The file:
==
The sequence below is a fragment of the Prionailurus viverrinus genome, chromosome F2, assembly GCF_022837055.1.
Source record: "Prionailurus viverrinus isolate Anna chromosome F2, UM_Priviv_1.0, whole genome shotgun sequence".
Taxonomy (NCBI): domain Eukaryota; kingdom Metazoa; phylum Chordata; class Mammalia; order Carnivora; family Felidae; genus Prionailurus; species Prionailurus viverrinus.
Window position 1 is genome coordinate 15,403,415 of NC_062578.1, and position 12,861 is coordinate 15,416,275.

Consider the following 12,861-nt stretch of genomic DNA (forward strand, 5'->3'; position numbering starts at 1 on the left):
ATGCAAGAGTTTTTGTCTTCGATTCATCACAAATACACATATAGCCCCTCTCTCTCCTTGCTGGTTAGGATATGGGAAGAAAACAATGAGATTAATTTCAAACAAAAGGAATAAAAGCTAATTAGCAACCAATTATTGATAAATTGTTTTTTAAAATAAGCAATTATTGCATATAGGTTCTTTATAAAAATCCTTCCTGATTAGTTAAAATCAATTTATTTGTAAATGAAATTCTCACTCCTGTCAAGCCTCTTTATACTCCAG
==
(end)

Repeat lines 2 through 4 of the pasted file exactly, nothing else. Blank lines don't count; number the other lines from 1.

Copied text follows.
Source record: "Prionailurus viverrinus isolate Anna chromosome F2, UM_Priviv_1.0, whole genome shotgun sequence".
Taxonomy (NCBI): domain Eukaryota; kingdom Metazoa; phylum Chordata; class Mammalia; order Carnivora; family Felidae; genus Prionailurus; species Prionailurus viverrinus.
Window position 1 is genome coordinate 15,403,415 of NC_062578.1, and position 12,861 is coordinate 15,416,275.